24 Dec LADYBIRD DEEDS – WILL TITLE COMPANIES FOLLOW COURT RULES?
Ladybird Deeds are often used to protect a homestead from a Medicaid estate recovery claim as it avoids probate and are supposed to permit the grantor (the one who signs the deed) to reserve for the grantor’s life, the full possession, benefit and use of the property as well as the rents, profits, the ability to mortgage and the unilateral power of sale of any or all of the property with or without the consent of any remainder beneficiary (the “grantee”). The grantor can even change who are the grantees (remainder beneficiaries). However, such deeds have apparently caused some confusion for some title company underwriters if the property is sold during the life of the grantor. Many Texas title companies have taken the position that the grantees have some immediate rights to title as some title companies are requiring all grantees to join in the sale or conveyance of the real estate described in the Ladybird Deed (also known as an Enhanced Life Estate Deed). Texas courts have ruled to the contrary. Although an appellate court affirmed a Texarkana trial court’s summary judgment in 2017 that the grantor had a unilateral right to convey the property and such conveyance was not an impermissible restraint on alienation, title companies are either unaware or simply disregard judicial precedent when requiring the grantees to be a party to a conveyance. Of course, insurance companies are mostly concerned with risk.
In the Texarkana case (in Re Estate of Turner), the grantor transferred property before he died (although he previously signed a Ladybird Deed) to a LLC (and not the grantee of the Ladybird Deed). The remainder beneficiary (the grantee) claimed they had an interest in the property. However, the court ruled the Ladybird Deed operated as a transfer of a contingent interest which the grantor may unilaterally terminate. It should also be mentioned that the Texas Health and Human Services Commission (which determines Medicaid eligibility) also considers the deed as a transfer of a contingent interest which the grantor may unilaterally terminate.
This is important for any person who should apply for long-term care Medicaid (which helps pay for care at a majority of the nursing homes, some assisted living facilities and sometimes at home) since some of the Medicaid programs have a five year “look-back” period whereby transfers are normally penalized if the application is made within five years of the transfer. Ladybird Deeds are an exception to the rule (because it is only a transfer of a contingent interest that only vests upon the death of the grantor). This is different than a simple deed with a reservation of life estate whereby the remainder beneficiaries would have an immediate vested interest (and thus could be subject to a transfer penalty if the grantor applied for long-term care Medicaid within five years). Thus, it certainly would be more understandable if title companies required remainder beneficiaries to join in the conveyance if the property is subject only to a life estate (not an enhanced life estate) deed.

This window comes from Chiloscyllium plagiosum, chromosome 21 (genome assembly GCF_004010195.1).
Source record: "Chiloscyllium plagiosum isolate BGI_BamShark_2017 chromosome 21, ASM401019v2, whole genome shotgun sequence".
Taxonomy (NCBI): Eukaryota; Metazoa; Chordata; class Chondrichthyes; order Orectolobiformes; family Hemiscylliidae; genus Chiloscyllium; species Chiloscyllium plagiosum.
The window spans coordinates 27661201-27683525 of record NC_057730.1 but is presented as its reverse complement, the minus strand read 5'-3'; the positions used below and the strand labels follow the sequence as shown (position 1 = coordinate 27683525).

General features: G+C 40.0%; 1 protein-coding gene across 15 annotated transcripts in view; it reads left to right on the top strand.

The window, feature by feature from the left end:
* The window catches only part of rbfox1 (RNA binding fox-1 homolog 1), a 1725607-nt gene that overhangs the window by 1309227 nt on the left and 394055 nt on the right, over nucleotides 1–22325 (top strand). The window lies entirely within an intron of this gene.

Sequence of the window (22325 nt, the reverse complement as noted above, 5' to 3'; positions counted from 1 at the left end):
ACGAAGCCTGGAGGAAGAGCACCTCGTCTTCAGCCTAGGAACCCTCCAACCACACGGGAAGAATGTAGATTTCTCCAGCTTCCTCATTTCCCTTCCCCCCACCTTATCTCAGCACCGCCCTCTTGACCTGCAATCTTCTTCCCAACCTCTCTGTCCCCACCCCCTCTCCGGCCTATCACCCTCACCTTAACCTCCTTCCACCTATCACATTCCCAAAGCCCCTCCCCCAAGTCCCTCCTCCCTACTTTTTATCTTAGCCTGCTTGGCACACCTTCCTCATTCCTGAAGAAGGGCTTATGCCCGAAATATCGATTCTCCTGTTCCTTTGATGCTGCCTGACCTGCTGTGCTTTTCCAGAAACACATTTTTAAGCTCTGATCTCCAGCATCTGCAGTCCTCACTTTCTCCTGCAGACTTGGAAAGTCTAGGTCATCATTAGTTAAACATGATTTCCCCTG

Additional benefits of Ladybird Deeds include the following:
- Homestead and all property tax exemptions (i.e., disabled owner or over age 65) are unaffected;
- Ladybird Deeds can be on any real estate – not just homesteads;
- Since the grantor’s estate would include the property due to the elements of grantor’s control, there would be a step up in basis to the value of the property as of the grantor’s date of death. In other words, there would be no capital gains tax on the appreciation from date of acquisition to the value as of the date of grantor’s death;
- Since the grantor retains control of the real estate until death, it is not subject to gift taxes;
- Creditors of the remainder beneficiary cannot make a successful claim against the property during the grantor’s life. Of course, if the grantor knows this, the grantor can change the remainder beneficiary; and
- Unlike Transfer on Death Deeds, can be signed by agent under a Power of Attorney.
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